Aside from the usual trailer spots, it’s had to rely on a mere few minutes airtime on every single news show on every single channel, articles in every single newspaper in most of the western world. How people were supposed to be aware of its simultaneous presence in movie theaters and on demand on a whole host of platforms is anyone’s guess.
In amongst this scant coverage, there are those who would have us believe that the movie should have been pulled, should never have been made in the first place, that it’s an example of Hollywood going too far. What were the makers thinking of? All the while, others rally to its defense and insist that this is what freedom of expression is all about, and either everything is okay or nothing is okay.
The truth of the matter is, it’s a shame such a by-the-numbers comedy should be used as a vehicle for either cause.
James Franco plays Dave Skylark, an E! style vacuous talk show host, who thanks to his producer, played by Seth Rogen, somehow manages to secure an interview with Kim Jung-un, rather too handsomely portrayed by Randall Park. Apparently, the North Korean supreme leader is something of a fan.
When the CIA get wind of this, largely represented by Lizzy Caplan because the makers needed a female character at this point, they convince the bungling duo to exploit their encounter with Kim and assassinate him. Of course, the dictator doesn’t appear to be all bad and it isn’t long before he and Skylark strike up one of those unlikely friendships that appear to be ten-a-penny in Hollywood.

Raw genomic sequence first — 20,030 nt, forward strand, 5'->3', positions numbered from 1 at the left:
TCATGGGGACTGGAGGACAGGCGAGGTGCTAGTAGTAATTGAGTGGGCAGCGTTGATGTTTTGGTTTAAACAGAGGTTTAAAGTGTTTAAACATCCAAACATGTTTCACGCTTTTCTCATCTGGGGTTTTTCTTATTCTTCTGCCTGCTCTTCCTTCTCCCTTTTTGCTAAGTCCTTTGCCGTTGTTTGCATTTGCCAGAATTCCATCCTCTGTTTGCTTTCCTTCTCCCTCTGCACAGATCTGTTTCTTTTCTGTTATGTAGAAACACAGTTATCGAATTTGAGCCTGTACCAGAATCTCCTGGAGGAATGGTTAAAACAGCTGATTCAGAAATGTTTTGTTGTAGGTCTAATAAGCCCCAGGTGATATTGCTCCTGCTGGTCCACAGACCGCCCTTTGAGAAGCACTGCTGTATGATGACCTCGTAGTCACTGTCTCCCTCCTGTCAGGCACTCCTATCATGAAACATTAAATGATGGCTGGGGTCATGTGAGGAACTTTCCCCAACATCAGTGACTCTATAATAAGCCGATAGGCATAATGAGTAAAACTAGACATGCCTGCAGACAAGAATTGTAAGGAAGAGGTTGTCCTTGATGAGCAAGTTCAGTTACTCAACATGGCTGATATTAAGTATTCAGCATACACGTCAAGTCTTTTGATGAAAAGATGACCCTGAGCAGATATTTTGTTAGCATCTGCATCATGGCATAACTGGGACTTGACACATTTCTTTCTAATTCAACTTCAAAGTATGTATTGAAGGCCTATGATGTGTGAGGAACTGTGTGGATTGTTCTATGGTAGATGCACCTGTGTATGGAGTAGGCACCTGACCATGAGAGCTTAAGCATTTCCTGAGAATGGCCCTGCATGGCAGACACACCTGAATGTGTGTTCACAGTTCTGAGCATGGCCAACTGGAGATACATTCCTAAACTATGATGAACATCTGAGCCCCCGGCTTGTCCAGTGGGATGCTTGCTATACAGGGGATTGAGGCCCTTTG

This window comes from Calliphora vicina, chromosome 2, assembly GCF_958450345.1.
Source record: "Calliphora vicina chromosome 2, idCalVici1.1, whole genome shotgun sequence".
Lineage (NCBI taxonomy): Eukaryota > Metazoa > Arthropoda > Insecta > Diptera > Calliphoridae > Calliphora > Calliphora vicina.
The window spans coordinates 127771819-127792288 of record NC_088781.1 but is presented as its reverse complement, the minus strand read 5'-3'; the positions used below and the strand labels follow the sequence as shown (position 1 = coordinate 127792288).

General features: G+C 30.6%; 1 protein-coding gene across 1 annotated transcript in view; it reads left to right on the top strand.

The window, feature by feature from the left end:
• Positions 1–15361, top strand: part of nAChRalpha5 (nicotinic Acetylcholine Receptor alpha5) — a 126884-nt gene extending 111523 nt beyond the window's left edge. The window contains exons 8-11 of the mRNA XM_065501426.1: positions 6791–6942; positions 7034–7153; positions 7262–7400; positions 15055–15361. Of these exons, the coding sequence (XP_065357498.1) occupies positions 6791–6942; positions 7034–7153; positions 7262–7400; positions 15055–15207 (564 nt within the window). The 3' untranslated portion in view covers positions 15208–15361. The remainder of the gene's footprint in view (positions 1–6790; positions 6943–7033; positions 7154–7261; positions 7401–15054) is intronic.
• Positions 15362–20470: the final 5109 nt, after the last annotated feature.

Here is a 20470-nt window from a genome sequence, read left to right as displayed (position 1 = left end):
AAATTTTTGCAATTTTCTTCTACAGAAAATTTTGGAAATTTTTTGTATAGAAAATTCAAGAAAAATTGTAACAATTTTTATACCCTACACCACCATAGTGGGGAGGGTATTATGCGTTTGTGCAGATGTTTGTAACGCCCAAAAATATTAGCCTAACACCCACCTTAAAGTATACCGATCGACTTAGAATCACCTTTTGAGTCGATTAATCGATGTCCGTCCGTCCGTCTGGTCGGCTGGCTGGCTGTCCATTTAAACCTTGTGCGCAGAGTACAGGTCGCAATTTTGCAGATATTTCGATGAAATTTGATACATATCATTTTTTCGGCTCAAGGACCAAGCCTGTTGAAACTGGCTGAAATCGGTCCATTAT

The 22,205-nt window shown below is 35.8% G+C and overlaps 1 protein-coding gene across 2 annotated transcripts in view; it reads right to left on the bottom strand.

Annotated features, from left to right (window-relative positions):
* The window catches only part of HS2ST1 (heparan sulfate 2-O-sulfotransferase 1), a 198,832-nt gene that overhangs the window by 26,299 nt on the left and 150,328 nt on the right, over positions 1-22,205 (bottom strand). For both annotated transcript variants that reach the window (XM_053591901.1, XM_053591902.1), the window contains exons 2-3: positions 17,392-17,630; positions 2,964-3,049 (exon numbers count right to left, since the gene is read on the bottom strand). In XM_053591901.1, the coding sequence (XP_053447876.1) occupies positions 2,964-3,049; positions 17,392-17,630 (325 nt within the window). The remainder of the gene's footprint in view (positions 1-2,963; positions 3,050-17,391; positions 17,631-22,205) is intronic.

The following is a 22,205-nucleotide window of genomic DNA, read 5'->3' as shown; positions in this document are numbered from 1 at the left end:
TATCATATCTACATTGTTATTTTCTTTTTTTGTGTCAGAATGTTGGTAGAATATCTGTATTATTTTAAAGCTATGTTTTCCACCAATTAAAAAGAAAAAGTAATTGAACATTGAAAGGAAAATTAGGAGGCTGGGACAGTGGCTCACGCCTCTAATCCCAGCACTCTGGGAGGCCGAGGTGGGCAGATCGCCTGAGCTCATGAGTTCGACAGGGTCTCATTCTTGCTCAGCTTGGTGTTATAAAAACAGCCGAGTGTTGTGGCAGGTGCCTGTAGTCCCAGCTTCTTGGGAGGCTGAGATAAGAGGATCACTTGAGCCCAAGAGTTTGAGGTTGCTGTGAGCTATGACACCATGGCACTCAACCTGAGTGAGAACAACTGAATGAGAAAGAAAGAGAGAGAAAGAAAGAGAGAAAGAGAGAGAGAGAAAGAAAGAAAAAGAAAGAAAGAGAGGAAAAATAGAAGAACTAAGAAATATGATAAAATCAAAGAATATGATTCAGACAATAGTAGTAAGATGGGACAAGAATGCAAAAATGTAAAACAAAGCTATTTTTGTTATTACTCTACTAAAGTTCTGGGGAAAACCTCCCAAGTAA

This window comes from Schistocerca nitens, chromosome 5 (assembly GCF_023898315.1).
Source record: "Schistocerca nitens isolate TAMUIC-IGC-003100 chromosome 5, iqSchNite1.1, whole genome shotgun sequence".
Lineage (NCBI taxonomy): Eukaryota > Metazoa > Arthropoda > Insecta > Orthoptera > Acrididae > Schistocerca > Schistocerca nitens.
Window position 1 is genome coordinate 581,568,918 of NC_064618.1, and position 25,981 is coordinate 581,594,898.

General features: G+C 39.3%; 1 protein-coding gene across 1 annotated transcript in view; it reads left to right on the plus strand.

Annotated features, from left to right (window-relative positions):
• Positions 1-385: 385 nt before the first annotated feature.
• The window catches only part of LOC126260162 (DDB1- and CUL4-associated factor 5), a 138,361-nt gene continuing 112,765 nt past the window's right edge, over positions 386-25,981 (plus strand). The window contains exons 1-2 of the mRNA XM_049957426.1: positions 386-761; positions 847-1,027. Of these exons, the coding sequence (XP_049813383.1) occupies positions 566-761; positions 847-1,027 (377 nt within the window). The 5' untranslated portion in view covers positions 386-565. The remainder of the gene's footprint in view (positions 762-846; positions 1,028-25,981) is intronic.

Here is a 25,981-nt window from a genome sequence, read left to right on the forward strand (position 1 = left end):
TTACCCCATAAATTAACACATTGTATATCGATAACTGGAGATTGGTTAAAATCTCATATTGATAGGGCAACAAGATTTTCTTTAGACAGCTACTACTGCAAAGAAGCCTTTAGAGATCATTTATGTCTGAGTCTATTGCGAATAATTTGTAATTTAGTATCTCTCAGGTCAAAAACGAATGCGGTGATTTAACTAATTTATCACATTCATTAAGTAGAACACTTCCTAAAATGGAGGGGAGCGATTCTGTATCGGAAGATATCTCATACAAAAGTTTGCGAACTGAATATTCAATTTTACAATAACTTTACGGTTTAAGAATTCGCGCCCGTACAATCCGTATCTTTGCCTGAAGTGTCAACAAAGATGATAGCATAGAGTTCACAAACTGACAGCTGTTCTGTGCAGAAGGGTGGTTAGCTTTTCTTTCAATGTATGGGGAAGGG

Over the next 114 minutes, we get Rogen and Franco essentially playing themselves for the umpteenth time while they tick off as many North Korean stereotypes as possible, we get to slap ourselves repeatedly about the head at the utter stupidity of Skylark, and we get an awful lot of penis and butt jokes for our money. Will Skylark be able to carry out this dastardly plot? More importantly, will anyone care either way?
It’s not that it’s bad as such — I imagined that it would be a lot more racist that it actually is — and there are certainly a reasonable number of laughs scattered throughout. It’s just with the irresistible manipulated force of the media pushing it for all its worth, I was hoping for something a little less forgettable and little more risky. For all the supposed controversy, there’s nothing really to gasp at. No boundaries are in any danger of being gently cajoled, never mind actually pushed.
If I didn’t know any better, I’d almost start to suspect that Sony stole its own emails and then blackmailed itself. I know. Ridiculous, right? Right.